The greatness of a nation and its moral progress can be judged by the way its animals are treated.—Gandhi
During a recent trip to NYC, I met with Richard Zimmerman of Orangutan Outreach and teared up as he shared the atrocities against these furry orange creatures. The palm oil industry is clear-cutting forests and responsible for the dramatic reduction of orangutan populations.
As I left our time together at Stumptown I was electric. Something I hadn’t felt since Farm Sanctuary’s End Factory Farming Conference. I texted Tim that we needed to drop everything and head to Borneo. The orangutans needed us.
Early Passion for Animals
My deep connection to animals traces back to early childhood. There were abandoned cats and dogs that became our family’s beloved pets. Followed by numerous fish, newts, and hamsters. It was turtles that became my first true obsession. Starting with a red-eared baby named Myrtle, I built a small village culminating in a holiday celebration complete with a Christmas tree, carols, and freeze-dried worms stocking stuffers for her and her rescued siblings.
I even told turtle stories for all my third grade writing projects until Mrs. Stever (you see I’ve let this go) told me to come up with a new topic. Apparently she, and possibly my classmates, had tired of my turtle tales. The obsession continued with an extensive collection of turtle figurines in pewter, stone, and plaster but no more stories. Or live turtles. They’d all gone to turtle heaven despite vet visits, numerous reptile books, and lots of love. They received a proper burial in our back yard.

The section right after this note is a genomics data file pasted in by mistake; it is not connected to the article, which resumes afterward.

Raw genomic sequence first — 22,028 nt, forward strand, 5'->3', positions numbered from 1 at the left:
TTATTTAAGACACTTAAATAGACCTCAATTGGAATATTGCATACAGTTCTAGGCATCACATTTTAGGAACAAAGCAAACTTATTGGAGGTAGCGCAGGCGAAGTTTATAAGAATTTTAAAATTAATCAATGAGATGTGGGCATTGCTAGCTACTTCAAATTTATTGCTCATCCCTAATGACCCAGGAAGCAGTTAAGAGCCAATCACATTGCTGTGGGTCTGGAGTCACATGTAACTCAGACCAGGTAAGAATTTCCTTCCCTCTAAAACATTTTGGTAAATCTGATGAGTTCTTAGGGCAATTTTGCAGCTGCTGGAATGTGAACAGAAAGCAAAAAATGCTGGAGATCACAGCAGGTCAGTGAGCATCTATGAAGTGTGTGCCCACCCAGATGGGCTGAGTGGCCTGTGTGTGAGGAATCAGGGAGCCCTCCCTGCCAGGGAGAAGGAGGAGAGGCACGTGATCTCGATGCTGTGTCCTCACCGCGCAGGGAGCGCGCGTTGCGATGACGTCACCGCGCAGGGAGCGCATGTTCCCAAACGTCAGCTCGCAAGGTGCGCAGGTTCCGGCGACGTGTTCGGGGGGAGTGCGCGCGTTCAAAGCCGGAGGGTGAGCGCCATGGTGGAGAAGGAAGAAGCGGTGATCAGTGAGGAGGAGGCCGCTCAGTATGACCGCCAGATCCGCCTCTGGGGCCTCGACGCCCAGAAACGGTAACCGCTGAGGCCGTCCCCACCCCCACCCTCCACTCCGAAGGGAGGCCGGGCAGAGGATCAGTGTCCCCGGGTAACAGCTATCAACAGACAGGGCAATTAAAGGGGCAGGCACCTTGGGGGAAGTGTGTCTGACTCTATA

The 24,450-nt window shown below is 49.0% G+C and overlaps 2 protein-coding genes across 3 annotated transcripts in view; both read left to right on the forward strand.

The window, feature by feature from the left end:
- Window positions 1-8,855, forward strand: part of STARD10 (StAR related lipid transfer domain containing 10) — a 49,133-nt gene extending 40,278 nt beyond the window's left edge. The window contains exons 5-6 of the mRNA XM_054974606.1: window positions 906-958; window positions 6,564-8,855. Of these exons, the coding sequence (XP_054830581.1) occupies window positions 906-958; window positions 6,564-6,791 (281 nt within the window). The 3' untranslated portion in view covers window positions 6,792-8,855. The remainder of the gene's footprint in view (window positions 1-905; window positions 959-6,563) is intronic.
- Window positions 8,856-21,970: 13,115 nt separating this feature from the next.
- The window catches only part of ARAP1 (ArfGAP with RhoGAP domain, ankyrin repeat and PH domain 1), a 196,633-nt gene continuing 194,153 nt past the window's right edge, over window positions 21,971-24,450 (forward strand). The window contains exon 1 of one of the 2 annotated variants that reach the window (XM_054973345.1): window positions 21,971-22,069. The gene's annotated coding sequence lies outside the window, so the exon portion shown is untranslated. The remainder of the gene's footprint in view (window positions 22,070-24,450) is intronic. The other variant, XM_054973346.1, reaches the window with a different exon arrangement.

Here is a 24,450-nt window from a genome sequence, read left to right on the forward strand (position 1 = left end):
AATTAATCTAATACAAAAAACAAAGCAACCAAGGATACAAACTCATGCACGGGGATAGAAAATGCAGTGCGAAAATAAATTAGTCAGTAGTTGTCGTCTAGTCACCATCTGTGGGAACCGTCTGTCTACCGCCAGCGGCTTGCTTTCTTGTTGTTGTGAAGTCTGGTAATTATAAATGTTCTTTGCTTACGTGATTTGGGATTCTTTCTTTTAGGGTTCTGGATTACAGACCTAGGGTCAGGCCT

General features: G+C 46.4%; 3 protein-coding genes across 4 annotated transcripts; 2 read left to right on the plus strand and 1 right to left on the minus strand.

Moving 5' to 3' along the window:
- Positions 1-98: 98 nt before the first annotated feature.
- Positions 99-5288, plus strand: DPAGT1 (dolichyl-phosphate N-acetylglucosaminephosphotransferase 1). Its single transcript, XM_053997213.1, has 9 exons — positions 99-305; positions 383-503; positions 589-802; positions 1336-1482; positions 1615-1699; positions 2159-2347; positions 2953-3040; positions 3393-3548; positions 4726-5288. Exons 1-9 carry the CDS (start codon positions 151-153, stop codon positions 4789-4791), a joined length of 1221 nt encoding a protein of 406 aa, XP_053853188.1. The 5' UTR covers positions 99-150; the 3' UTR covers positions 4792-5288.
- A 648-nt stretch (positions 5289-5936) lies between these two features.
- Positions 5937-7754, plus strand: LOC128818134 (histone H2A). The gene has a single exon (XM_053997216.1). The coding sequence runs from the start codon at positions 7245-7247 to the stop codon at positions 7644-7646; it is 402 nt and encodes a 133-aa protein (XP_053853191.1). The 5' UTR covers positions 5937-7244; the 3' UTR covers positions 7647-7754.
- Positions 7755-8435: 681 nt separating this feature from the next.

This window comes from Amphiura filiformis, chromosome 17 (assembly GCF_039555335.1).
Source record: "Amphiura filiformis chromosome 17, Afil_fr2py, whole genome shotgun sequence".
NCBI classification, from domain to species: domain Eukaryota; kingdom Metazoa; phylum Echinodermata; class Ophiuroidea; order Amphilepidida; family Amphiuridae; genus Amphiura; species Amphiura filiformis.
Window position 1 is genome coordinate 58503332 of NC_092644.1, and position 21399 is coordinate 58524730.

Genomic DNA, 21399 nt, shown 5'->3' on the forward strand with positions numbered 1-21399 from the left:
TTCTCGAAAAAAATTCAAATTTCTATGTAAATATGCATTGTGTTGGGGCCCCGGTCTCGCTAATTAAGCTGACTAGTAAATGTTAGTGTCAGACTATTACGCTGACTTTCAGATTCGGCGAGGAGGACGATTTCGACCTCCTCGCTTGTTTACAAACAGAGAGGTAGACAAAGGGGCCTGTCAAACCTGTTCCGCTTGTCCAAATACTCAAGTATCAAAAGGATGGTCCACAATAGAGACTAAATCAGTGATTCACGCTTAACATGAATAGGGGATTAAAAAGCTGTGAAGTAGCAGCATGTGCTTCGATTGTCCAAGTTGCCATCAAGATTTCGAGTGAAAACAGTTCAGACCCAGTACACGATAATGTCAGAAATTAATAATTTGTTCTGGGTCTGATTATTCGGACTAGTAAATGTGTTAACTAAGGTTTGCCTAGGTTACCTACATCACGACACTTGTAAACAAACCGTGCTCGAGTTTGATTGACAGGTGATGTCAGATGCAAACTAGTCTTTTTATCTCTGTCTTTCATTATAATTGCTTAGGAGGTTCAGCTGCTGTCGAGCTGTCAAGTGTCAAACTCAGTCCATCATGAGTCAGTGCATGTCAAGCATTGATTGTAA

My next obsession was apes, particularly orangutans although I was also a fan of chimps and gorillas. After watching Gorillas in the Mist as a young girl, I idolized women who devoted their lives and souls to a cause, especially animals. In college I was gifted an annual zoo pass to feed my ape-visiting (okay, stalking) addiction. I was particularly fond of the baby orangutan Mango. I’d drag my poor boyfriend up for regular visits, snap heaps of photos with the glare of the glass caught by the flash, and head back to sorority life revitalized. As if I’d connected to a real world, something much deeper and emotional.
Pre-Internet, I sent away for info on gorilla treks in Africa and began saving to meet these giants. Then I moved to D.C., started a business, and my funds and energy went elsewhere. But I haven’t forgotten the gorillas, Dian Fossey, or the way my heart pounds as I get close to the ape house at zoos. (Although I’m not a fan of animals in captivity, I am grateful for the opportunity to see these lovely beings up close).